Close

Forgot your password?

Choose a newsletter




Premium access provided by ENSTA

Your premium access provided by ENSTA

Enter your email to begin

Premium access granted to you by NRC Q

You have been given free premium access to Worldcrunch for 8 weeks thanks to NRC Q.

Enter your email to begin

Premium access granted to you by EM-LYON

You have been given free premium access to Worldcrunch for 8 weeks thanks to EM-LYON.

Enter your email to begin

Premium access granted to you by Goldsmiths

You have been given free premium access to Worldcrunch for 8 weeks thanks to Goldsmiths.

Enter your email to begin

Premium access granted to you by Worldcrunch HQ

You have been given free premium access to Worldcrunch for 8 weeks thanks to Worldcrunch HQ.

Enter your email to begin

Premium access granted to you by MINES Alès Alumni

You have been given free premium access to Worldcrunch for 8 weeks thanks to MINES Alès Alumni.

Enter your email to begin

Premium access granted to you by ESCP Europe Alumni

You have been given free premium access to Worldcrunch for 8 weeks thanks to ESCP Europe Alumni.

Enter your email to begin

Premium access granted to you by IONIS Education Group

You have been given free premium access to Worldcrunch for 8 weeks thanks to IONIS Education Group.

Enter your email to begin

Premium access granted to you by SOAS University of London

You have been given free premium access to Worldcrunch for 8 weeks thanks to SOAS University of London.

Enter your email to begin

Premium access granted to you by Contact Expats

You have been given free premium access to Worldcrunch for 8 weeks thanks to Contact Expats.

Enter your email to begin

Premium access granted to you by The Australian Financial Review

You have been given free premium access to Worldcrunch for 8 weeks thanks to The Australian Financial Review.

Enter your email to begin

Premium access granted to you by Stabsstelle Alumni, Career service and Fundraising

You have been given free premium access to Worldcrunch for 8 weeks thanks to Stabsstelle Alumni, Career service and Fundraising.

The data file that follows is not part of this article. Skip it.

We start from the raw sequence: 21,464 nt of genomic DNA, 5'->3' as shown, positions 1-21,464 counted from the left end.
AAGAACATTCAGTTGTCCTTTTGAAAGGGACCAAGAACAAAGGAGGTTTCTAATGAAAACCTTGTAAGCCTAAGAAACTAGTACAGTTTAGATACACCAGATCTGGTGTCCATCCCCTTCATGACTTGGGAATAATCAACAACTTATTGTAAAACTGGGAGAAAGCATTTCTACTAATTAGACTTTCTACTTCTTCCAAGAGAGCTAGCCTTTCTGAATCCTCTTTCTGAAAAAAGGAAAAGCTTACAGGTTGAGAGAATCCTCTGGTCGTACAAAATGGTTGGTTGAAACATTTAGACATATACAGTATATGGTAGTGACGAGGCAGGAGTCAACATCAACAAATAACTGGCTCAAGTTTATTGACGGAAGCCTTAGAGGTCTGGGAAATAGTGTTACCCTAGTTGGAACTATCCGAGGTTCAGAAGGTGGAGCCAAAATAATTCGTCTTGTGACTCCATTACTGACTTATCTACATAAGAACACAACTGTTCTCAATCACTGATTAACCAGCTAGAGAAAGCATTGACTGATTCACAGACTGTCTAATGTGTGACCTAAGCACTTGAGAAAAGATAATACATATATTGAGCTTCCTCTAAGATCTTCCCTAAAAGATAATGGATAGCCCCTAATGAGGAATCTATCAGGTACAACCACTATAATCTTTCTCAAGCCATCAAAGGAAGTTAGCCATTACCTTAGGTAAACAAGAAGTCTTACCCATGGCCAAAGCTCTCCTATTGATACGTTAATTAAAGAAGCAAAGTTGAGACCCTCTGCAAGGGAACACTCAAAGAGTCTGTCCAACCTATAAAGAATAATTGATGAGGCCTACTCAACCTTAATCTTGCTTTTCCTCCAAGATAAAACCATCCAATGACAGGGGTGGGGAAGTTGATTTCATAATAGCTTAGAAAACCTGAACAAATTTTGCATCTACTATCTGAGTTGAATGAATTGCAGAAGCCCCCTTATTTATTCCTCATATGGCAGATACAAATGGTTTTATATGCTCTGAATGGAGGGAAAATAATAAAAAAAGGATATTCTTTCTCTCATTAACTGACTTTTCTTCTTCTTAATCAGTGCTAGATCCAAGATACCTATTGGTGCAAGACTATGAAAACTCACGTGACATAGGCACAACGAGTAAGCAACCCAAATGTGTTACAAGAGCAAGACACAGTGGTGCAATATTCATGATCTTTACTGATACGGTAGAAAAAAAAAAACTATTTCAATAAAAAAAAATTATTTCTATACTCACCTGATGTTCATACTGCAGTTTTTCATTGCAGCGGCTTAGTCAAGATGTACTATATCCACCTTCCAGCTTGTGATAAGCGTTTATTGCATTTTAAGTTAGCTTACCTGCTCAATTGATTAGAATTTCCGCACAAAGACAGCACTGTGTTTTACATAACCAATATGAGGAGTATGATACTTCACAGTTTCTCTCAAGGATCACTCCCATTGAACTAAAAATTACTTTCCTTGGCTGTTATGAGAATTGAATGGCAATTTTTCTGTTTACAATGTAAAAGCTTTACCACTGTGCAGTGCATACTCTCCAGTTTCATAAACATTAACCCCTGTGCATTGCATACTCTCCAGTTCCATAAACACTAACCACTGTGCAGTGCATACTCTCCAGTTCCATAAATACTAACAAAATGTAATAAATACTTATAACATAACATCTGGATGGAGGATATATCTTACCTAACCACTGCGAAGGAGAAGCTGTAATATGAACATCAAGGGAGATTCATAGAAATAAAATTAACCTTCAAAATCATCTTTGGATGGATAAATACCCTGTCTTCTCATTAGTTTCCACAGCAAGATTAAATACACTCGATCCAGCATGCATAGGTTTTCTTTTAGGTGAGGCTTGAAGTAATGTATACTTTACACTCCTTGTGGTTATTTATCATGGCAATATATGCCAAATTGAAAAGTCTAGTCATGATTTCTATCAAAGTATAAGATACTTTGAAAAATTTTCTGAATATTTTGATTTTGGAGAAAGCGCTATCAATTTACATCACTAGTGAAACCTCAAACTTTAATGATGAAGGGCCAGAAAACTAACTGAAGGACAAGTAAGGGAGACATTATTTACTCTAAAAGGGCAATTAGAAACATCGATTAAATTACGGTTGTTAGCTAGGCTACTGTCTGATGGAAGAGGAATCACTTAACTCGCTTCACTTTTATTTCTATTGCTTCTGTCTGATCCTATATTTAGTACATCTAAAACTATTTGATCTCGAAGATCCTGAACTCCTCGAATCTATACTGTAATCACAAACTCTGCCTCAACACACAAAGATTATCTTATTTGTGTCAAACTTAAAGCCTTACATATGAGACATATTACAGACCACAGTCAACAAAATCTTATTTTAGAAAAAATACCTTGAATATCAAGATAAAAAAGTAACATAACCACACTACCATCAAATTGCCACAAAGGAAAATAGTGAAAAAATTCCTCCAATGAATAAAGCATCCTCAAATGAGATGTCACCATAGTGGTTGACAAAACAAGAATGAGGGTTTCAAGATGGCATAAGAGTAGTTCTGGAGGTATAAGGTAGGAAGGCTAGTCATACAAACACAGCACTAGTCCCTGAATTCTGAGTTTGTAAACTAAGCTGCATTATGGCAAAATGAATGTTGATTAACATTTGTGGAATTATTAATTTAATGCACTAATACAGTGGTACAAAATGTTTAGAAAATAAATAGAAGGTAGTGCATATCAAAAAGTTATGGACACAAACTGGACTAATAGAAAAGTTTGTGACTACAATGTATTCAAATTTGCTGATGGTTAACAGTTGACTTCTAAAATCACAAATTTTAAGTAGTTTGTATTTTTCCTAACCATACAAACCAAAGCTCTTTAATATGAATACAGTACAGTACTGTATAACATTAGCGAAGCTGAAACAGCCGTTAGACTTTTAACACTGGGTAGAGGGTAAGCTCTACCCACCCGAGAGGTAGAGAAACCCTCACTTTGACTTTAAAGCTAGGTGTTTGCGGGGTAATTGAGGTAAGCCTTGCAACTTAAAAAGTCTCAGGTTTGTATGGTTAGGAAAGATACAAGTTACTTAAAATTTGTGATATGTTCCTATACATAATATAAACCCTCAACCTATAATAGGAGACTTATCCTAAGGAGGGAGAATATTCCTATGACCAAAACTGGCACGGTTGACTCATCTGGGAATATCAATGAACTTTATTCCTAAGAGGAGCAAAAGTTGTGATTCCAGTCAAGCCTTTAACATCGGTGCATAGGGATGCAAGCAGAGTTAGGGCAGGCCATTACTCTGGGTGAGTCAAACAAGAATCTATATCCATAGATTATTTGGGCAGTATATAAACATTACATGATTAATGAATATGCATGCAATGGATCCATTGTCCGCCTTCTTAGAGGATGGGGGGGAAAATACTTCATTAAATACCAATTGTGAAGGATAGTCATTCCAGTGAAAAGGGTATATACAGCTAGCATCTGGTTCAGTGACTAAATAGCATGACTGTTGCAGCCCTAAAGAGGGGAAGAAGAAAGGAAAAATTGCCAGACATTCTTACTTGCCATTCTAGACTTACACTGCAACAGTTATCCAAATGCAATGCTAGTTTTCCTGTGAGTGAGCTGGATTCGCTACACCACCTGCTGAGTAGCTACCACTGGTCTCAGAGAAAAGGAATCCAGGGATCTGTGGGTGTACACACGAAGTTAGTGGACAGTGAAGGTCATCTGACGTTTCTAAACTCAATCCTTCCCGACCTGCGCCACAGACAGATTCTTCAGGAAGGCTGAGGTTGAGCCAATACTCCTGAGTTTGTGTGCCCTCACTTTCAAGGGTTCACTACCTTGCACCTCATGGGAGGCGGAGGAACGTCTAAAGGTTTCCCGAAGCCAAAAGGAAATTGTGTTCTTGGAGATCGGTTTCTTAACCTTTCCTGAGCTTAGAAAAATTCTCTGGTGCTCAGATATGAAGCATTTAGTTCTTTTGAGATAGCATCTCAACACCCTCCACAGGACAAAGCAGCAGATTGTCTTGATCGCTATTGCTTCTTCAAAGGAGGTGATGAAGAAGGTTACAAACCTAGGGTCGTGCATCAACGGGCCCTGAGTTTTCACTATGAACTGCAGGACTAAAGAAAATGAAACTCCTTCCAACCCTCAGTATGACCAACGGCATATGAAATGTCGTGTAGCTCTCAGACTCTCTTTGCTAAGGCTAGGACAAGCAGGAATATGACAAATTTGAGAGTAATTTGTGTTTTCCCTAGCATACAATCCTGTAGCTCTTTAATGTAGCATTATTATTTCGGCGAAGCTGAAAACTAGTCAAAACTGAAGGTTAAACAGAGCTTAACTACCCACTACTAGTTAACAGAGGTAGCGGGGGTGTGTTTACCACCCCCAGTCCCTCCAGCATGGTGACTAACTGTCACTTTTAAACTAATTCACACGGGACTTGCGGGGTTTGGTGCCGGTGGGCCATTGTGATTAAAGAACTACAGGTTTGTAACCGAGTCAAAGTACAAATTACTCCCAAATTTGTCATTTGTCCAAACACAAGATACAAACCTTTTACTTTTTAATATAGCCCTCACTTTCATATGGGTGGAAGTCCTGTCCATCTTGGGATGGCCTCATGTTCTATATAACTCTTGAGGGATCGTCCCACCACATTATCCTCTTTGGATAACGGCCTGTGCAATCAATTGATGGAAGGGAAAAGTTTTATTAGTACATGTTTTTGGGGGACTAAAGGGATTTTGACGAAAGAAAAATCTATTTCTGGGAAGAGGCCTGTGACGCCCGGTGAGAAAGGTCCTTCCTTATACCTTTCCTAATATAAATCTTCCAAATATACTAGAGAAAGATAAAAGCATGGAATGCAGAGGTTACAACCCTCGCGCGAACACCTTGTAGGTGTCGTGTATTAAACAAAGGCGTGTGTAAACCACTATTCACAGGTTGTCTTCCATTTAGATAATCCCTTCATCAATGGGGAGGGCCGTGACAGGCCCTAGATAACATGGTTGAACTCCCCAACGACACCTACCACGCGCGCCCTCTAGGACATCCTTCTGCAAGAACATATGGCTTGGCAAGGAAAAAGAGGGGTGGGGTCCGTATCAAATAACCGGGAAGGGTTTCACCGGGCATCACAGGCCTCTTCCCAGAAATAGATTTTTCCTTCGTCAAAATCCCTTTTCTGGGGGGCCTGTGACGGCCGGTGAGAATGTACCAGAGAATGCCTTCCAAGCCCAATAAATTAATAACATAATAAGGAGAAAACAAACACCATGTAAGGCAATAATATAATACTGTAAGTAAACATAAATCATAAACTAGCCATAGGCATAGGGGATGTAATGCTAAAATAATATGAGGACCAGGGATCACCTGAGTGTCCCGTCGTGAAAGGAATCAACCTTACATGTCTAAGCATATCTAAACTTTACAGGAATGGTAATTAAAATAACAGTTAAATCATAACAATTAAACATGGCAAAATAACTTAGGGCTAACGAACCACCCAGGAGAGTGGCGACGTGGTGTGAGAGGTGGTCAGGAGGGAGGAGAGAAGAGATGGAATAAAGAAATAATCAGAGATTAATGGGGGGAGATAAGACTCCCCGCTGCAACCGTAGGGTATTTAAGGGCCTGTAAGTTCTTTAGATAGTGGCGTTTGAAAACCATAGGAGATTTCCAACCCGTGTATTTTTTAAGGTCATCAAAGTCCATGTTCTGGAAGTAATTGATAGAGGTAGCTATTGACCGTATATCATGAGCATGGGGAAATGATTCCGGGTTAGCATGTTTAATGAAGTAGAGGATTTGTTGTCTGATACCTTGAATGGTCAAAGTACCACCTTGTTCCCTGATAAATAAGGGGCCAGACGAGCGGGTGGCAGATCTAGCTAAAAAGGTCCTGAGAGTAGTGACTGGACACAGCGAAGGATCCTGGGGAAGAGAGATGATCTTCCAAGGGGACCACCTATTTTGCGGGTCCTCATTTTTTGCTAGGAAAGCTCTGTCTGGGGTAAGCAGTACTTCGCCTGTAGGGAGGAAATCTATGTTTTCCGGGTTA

Enter your email to begin

Premium access granted to you by Sciences Po Alumni

You have been given free premium access to Worldcrunch for 8 weeks thanks to Sciences Po Alumni.

Enter your email to begin

Premium access granted to you by TBS Alumni

You have been given free premium access to Worldcrunch for 8 weeks thanks to TBS Alumni.

Enter your email to begin

Premium access granted to you by MinnPost

You have been given free premium access to Worldcrunch for 6 months thanks to MinnPost.

Enter your email to begin

Premium access granted to you by Expatica

You've been given FREE premium access to Worldcrunch

Enter your email to begin

Worldcrunch

Morocco: Islamists Take Power On Religious-Political Wave Sweeping North Africa

Analysis: Reforms earlier this year by the King meant to preempt popular uprisings have led to a surge to power of Morocco's leading Islamist party in this weekend's election. But as with its neighbors in the region, all wonder what the Islamists will do with that power.

Article illustrative image Partner logo Casablanca (M.Angel Herrero)

 

There was no “Arab spring” in Morocco.

In this elegant western tip of the Islamic Arabic world, things were done differently. The country’s reigning dynasty -- in power since the 17th century -- preempted public pressure. Last June, King Mohammed VI introduced a reform to the constitution that was adopted by referendum. It moves the country in the direction of democracy, gives more power to the parliament, and establishes the authority of the future prime minister with regard to the palace, even if the sovereign remains the supreme decision-maker on all things political.